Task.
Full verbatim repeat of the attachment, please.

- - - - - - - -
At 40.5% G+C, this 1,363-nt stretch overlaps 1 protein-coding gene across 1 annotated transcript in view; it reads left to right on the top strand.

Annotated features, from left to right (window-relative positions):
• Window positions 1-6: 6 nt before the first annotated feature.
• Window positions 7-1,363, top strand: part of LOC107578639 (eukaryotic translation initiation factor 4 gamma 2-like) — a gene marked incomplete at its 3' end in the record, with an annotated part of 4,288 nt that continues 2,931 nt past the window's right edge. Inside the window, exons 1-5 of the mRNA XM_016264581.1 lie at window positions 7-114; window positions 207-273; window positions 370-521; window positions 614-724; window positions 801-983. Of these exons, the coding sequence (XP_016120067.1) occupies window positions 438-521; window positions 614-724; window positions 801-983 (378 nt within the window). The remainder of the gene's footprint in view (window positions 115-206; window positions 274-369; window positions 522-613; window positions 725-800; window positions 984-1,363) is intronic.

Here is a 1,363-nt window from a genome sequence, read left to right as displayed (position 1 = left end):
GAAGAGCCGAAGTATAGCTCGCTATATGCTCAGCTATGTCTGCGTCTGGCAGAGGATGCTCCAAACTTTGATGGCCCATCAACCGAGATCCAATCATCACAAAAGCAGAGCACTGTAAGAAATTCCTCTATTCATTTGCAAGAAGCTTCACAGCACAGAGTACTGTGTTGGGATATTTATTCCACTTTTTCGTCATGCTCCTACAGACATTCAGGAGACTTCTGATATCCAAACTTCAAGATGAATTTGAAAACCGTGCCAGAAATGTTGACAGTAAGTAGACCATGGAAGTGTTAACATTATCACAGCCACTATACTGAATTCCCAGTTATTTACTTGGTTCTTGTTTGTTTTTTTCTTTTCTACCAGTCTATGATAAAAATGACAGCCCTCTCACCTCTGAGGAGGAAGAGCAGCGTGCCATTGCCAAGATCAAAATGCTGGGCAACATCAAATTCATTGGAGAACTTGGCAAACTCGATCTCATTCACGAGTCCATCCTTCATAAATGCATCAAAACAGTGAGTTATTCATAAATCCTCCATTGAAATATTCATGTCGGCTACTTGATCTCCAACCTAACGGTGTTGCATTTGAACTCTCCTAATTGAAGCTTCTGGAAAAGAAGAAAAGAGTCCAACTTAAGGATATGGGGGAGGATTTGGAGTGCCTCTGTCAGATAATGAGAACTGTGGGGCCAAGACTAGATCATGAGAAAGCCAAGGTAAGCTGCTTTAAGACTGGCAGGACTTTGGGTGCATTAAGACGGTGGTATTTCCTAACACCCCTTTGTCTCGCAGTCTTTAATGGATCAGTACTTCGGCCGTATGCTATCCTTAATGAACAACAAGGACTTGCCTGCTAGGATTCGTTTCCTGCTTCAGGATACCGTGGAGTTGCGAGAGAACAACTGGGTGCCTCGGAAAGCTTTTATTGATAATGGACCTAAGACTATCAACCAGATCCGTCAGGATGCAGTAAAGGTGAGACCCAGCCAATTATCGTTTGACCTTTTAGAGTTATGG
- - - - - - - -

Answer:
At 40.5% G+C, this 1,363-nt stretch overlaps 1 protein-coding gene across 1 annotated transcript in view; it reads left to right on the top strand.

Annotated features, from left to right (window-relative positions):
• Window positions 1-6: 6 nt before the first annotated feature.
• Window positions 7-1,363, top strand: part of LOC107578639 (eukaryotic translation initiation factor 4 gamma 2-like) — a gene marked incomplete at its 3' end in the record, with an annotated part of 4,288 nt that continues 2,931 nt past the window's right edge. Inside the window, exons 1-5 of the mRNA XM_016264581.1 lie at window positions 7-114; window positions 207-273; window positions 370-521; window positions 614-724; window positions 801-983. Of these exons, the coding sequence (XP_016120067.1) occupies window positions 438-521; window positions 614-724; window positions 801-983 (378 nt within the window). The remainder of the gene's footprint in view (window positions 115-206; window positions 274-369; window positions 522-613; window positions 725-800; window positions 984-1,363) is intronic.

Here is a 1,363-nt window from a genome sequence, read left to right as displayed (position 1 = left end):
GAAGAGCCGAAGTATAGCTCGCTATATGCTCAGCTATGTCTGCGTCTGGCAGAGGATGCTCCAAACTTTGATGGCCCATCAACCGAGATCCAATCATCACAAAAGCAGAGCACTGTAAGAAATTCCTCTATTCATTTGCAAGAAGCTTCACAGCACAGAGTACTGTGTTGGGATATTTATTCCACTTTTTCGTCATGCTCCTACAGACATTCAGGAGACTTCTGATATCCAAACTTCAAGATGAATTTGAAAACCGTGCCAGAAATGTTGACAGTAAGTAGACCATGGAAGTGTTAACATTATCACAGCCACTATACTGAATTCCCAGTTATTTACTTGGTTCTTGTTTGTTTTTTTCTTTTCTACCAGTCTATGATAAAAATGACAGCCCTCTCACCTCTGAGGAGGAAGAGCAGCGTGCCATTGCCAAGATCAAAATGCTGGGCAACATCAAATTCATTGGAGAACTTGGCAAACTCGATCTCATTCACGAGTCCATCCTTCATAAATGCATCAAAACAGTGAGTTATTCATAAATCCTCCATTGAAATATTCATGTCGGCTACTTGATCTCCAACCTAACGGTGTTGCATTTGAACTCTCCTAATTGAAGCTTCTGGAAAAGAAGAAAAGAGTCCAACTTAAGGATATGGGGGAGGATTTGGAGTGCCTCTGTCAGATAATGAGAACTGTGGGGCCAAGACTAGATCATGAGAAAGCCAAGGTAAGCTGCTTTAAGACTGGCAGGACTTTGGGTGCATTAAGACGGTGGTATTTCCTAACACCCCTTTGTCTCGCAGTCTTTAATGGATCAGTACTTCGGCCGTATGCTATCCTTAATGAACAACAAGGACTTGCCTGCTAGGATTCGTTTCCTGCTTCAGGATACCGTGGAGTTGCGAGAGAACAACTGGGTGCCTCGGAAAGCTTTTATTGATAATGGACCTAAGACTATCAACCAGATCCGTCAGGATGCAGTAAAGGTGAGACCCAGCCAATTATCGTTTGACCTTTTAGAGTTATGG